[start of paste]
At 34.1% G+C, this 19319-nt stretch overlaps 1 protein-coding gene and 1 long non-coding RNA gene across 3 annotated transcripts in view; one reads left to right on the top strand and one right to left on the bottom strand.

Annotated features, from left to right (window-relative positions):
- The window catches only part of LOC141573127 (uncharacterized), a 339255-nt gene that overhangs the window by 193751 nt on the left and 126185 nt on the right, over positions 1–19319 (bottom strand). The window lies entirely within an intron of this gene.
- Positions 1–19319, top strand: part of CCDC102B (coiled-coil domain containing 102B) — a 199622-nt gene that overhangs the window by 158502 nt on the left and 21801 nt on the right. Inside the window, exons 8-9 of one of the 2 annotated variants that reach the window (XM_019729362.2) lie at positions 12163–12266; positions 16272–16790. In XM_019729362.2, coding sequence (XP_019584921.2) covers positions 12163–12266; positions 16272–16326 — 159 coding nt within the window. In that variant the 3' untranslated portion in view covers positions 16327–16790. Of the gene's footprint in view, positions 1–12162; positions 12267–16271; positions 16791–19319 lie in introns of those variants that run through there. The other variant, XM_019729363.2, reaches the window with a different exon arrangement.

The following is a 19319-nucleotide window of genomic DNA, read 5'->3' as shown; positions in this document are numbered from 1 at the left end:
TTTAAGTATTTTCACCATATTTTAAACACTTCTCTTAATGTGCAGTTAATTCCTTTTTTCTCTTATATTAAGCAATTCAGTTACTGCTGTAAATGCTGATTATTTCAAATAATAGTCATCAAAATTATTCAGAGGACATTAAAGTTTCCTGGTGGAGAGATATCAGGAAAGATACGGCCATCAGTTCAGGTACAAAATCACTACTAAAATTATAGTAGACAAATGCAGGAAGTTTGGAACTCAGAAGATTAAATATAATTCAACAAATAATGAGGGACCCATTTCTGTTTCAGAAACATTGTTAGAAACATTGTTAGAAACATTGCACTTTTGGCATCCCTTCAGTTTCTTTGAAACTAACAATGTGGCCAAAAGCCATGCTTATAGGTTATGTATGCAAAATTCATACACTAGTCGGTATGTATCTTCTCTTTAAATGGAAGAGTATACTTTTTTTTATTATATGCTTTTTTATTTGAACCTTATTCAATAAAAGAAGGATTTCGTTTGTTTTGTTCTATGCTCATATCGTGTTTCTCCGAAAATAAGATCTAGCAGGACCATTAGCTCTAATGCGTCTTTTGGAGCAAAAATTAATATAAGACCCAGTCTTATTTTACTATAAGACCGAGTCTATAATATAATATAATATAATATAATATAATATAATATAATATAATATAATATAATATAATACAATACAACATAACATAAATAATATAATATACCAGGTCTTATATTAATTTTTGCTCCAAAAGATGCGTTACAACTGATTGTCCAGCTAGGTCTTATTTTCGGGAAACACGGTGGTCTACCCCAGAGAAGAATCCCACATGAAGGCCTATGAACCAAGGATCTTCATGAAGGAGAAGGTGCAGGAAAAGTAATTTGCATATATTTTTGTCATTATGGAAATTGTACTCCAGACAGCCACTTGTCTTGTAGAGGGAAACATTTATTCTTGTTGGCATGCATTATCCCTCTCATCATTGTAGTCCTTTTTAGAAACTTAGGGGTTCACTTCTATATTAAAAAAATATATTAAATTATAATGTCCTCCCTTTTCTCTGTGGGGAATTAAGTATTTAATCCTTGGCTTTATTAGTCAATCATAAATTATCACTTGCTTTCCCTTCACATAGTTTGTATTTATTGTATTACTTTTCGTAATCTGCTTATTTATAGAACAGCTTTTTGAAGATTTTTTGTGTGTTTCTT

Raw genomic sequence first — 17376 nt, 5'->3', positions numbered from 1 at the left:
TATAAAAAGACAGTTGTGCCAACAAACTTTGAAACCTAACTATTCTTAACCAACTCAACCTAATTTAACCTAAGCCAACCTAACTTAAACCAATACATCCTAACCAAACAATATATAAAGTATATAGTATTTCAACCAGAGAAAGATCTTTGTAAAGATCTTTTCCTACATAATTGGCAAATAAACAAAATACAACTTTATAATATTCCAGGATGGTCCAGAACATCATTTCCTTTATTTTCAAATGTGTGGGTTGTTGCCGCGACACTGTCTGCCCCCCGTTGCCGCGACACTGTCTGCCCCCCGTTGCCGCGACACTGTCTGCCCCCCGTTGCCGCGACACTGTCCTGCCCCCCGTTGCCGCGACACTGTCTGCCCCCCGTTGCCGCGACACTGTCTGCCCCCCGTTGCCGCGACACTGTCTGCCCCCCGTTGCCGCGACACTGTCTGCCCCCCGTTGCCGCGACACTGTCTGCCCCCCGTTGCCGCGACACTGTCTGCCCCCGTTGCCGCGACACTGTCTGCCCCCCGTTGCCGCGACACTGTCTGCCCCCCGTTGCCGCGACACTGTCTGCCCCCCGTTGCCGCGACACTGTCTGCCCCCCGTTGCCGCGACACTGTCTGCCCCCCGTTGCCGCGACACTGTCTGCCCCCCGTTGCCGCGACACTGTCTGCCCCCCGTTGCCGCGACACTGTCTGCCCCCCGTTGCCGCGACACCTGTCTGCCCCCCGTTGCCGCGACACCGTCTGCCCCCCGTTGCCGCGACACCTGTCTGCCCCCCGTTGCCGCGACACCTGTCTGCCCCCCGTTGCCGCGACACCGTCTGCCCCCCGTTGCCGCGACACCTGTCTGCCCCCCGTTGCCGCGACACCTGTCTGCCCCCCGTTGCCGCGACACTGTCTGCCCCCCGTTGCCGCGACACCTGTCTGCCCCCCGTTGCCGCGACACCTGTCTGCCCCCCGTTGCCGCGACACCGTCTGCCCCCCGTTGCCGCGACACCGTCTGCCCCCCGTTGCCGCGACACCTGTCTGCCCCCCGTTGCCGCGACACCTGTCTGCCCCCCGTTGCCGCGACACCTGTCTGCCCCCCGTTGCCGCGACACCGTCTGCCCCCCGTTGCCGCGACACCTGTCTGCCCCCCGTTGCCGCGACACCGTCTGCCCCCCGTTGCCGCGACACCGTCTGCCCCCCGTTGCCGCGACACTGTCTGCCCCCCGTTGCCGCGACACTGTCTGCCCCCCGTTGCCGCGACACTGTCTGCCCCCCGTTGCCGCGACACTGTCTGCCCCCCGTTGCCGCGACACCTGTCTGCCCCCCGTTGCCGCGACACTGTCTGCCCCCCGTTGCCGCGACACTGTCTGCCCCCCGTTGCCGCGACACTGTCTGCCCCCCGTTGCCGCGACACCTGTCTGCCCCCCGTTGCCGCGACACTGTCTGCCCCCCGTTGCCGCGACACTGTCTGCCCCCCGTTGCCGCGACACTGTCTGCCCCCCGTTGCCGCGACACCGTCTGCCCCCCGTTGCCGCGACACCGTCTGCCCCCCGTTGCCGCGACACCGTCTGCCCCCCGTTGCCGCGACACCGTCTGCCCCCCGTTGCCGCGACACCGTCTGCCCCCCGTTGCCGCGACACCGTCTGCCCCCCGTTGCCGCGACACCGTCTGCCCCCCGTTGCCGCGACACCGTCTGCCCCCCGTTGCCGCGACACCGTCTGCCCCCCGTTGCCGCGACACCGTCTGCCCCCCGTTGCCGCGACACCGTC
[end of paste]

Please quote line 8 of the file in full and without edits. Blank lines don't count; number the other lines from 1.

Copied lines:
TATAAAAAGACAGTTGTGCCAACAAACTTTGAAACCTAACTATTCTTAACCAACTCAACCTAATTTAACCTAAGCCAACCTAACTTAAACCAATACATCCTAACCAAACAATATATAAAGTATATAGTATTTCAACCAGAGAAAGATCTTTGTAAAGATCTTTTCCTACATAATTGGCAAATAAACAAAATACAACTTTATAATATTCCAGGATGGTCCAGAACATCATTTCCTTTATTTTCAAATGTGTGGGTTGTTGCCGCGACACTGTCTGCCCCCCGTTGCCGCGACACTGTCTGCCCCCCGTTGCCGCGACACTGTCTGCCCCCCGTTGCCGCGACACTGTCCTGCCCCCCGTTGCCGCGACACTGTCTGCCCCCCGTTGCCGCGACACTGTCTGCCCCCCGTTGCCGCGACACTGTCTGCCCCCCGTTGCCGCGACACTGTCTGCCCCCCGTTGCCGCGACACTGTCTGCCCCCCGTTGCCGCGACACTGTCTGCCCCCGTTGCCGCGACACTGTCTGCCCCCCGTTGCCGCGACACTGTCTGCCCCCCGTTGCCGCGACACTGTCTGCCCCCCGTTGCCGCGACACTGTCTGCCCCCCGTTGCCGCGACACTGTCTGCCCCCCGTTGCCGCGACACTGTCTGCCCCCCGTTGCCGCGACACTGTCTGCCCCCCGTTGCCGCGACACTGTCTGCCCCCCGTTGCCGCGACACCTGTCTGCCCCCCGTTGCCGCGACACCGTCTGCCCCCCGTTGCCGCGACACCTGTCTGCCCCCCGTTGCCGCGACACCTGTCTGCCCCCCGTTGCCGCGACACCGTCTGCCCCCCGTTGCCGCGACACCTGTCTGCCCCCCGTTGCCGCGACACCTGTCTGCCCCCCGTTGCCGCGACACTGTCTGCCCCCCGTTGCCGCGACACCTGTCTGCCCCCCGTTGCCGCGACACCTGTCTGCCCCCCGTTGCCGCGACACCGTCTGCCCCCCGTTGCCGCGACACCGTCTGCCCCCCGTTGCCGCGACACCTGTCTGCCCCCCGTTGCCGCGACACCTGTCTGCCCCCCGTTGCCGCGACACCTGTCTGCCCCCCGTTGCCGCGACACCGTCTGCCCCCCGTTGCCGCGACACCTGTCTGCCCCCCGTTGCCGCGACACCGTCTGCCCCCCGTTGCCGCGACACCGTCTGCCCCCCGTTGCCGCGACACTGTCTGCCCCCCGTTGCCGCGACACTGTCTGCCCCCCGTTGCCGCGACACTGTCTGCCCCCCGTTGCCGCGACACTGTCTGCCCCCCGTTGCCGCGACACCTGTCTGCCCCCCGTTGCCGCGACACTGTCTGCCCCCCGTTGCCGCGACACTGTCTGCCCCCCGTTGCCGCGACACTGTCTGCCCCCCGTTGCCGCGACACCTGTCTGCCCCCCGTTGCCGCGACACTGTCTGCCCCCCGTTGCCGCGACACTGTCTGCCCCCCGTTGCCGCGACACTGTCTGCCCCCCGTTGCCGCGACACCGTCTGCCCCCCGTTGCCGCGACACCGTCTGCCCCCCGTTGCCGCGACACCGTCTGCCCCCCGTTGCCGCGACACCGTCTGCCCCCCGTTGCCGCGACACCGTCTGCCCCCCGTTGCCGCGACACCGTCTGCCCCCCGTTGCCGCGACACCGTCTGCCCCCCGTTGCCGCGACACCGTCTGCCCCCCGTTGCCGCGACACCGTCTGCCCCCCGTTGCCGCGACACCGTCTGCCCCCCGTTGCCGCGACACCGTC